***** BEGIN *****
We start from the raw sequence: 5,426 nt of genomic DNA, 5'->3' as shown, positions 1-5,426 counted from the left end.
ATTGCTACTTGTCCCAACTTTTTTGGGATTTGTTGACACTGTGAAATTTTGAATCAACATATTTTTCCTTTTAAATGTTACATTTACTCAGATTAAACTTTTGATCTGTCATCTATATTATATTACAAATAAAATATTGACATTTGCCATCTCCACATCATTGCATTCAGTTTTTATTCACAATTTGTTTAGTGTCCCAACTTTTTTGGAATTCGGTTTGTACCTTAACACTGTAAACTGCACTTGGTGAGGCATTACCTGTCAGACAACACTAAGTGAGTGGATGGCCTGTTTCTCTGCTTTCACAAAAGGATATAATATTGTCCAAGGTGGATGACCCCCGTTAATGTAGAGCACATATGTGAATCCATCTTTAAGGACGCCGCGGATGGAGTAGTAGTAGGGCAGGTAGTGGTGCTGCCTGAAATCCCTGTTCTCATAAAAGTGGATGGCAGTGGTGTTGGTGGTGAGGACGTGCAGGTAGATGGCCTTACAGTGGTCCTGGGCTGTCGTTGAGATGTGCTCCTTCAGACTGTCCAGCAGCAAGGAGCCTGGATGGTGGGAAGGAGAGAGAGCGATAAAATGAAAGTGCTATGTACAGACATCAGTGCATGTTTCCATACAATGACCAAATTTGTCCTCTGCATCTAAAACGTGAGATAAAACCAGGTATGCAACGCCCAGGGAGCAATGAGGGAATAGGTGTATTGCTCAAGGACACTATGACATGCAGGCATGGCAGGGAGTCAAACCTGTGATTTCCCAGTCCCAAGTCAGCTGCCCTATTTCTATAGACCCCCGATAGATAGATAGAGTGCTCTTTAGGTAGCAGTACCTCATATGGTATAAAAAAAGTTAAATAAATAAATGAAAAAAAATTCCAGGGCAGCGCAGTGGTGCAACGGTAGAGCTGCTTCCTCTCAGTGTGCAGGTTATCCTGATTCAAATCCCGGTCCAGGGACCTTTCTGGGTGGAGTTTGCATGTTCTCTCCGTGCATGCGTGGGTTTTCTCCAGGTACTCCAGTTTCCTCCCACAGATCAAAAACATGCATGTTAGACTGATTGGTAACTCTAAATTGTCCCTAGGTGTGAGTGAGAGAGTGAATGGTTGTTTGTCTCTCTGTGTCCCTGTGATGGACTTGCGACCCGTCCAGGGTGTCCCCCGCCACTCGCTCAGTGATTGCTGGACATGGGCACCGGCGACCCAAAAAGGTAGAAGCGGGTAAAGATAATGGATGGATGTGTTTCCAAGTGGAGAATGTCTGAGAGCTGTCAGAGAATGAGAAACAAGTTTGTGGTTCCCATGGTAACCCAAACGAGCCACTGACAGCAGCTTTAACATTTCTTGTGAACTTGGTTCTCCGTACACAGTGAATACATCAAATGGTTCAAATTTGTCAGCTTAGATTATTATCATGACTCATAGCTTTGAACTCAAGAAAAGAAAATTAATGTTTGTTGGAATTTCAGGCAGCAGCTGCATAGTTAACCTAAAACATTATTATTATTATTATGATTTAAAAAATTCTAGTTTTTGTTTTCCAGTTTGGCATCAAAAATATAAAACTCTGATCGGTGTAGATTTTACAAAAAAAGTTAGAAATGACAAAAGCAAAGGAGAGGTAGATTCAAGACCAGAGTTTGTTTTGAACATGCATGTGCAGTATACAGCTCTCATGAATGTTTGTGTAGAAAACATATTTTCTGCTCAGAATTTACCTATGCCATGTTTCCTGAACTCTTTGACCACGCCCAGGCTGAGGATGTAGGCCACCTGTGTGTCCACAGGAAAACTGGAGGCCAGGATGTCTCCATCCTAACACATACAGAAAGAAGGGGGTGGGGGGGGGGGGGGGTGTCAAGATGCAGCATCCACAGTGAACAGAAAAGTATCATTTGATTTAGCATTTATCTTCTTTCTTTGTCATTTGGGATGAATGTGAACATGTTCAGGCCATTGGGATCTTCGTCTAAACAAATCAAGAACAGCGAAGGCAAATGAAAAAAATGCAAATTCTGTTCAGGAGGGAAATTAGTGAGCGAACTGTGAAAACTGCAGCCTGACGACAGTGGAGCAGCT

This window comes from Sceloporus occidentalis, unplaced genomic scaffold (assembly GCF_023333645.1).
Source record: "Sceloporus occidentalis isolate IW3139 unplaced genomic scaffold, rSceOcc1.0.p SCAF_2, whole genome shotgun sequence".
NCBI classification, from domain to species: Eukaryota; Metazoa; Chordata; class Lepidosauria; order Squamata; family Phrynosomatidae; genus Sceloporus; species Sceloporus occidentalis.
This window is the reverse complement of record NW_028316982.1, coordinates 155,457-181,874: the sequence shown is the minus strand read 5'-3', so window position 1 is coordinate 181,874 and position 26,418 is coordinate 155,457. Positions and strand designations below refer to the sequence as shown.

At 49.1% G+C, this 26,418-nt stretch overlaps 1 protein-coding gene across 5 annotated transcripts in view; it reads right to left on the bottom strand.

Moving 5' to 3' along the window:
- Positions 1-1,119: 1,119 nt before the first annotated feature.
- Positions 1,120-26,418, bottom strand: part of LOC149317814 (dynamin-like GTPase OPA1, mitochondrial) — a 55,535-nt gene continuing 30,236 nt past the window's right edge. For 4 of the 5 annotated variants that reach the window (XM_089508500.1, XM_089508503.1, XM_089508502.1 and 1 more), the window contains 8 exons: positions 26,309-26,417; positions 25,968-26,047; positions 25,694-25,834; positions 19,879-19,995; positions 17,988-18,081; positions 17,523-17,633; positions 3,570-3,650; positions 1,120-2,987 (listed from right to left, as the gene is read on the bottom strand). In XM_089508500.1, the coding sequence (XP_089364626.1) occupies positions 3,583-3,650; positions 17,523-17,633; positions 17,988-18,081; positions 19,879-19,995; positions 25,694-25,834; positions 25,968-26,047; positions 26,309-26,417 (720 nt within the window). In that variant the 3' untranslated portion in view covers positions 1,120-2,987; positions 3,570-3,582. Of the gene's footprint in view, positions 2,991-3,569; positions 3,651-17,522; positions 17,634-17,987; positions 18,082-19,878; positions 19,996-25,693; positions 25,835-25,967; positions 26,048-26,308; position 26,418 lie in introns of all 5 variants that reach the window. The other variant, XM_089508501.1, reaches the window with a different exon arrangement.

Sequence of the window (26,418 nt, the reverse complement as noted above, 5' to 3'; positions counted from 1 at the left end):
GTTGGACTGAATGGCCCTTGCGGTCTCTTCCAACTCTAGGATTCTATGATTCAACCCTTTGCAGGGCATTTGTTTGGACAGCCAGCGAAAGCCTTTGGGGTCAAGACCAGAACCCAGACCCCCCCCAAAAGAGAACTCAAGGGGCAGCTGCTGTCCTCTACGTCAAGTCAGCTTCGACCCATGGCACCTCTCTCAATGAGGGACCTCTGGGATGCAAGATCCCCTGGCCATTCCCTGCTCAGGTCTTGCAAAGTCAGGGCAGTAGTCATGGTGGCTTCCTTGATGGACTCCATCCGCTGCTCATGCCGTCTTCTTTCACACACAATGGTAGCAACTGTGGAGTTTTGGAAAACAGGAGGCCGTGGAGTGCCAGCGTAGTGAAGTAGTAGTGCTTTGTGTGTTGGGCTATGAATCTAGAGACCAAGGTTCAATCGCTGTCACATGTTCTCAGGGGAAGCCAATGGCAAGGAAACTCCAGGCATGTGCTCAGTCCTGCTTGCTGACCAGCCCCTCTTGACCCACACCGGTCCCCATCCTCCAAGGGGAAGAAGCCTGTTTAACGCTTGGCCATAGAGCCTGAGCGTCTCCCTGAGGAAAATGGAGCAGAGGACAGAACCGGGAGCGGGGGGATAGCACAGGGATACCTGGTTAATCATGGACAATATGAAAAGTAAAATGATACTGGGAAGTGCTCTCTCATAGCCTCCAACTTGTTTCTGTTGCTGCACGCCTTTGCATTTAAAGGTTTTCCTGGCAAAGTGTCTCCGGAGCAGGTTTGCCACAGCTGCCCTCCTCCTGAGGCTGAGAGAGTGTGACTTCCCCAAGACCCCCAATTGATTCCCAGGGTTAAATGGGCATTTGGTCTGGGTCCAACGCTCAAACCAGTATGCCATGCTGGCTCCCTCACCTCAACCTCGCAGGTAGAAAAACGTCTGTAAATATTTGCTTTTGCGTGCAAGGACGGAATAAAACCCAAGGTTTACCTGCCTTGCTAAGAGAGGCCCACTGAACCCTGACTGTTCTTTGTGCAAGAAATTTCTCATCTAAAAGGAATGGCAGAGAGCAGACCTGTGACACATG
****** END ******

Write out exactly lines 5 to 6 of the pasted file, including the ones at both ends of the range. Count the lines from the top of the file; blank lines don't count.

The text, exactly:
NCBI classification, from domain to species: Eukaryota; Metazoa; Chordata; class Lepidosauria; order Squamata; family Phrynosomatidae; genus Sceloporus; species Sceloporus occidentalis.
This window is the reverse complement of record NW_028316982.1, coordinates 155,457-181,874: the sequence shown is the minus strand read 5'-3', so window position 1 is coordinate 181,874 and position 26,418 is coordinate 155,457. Positions and strand designations below refer to the sequence as shown.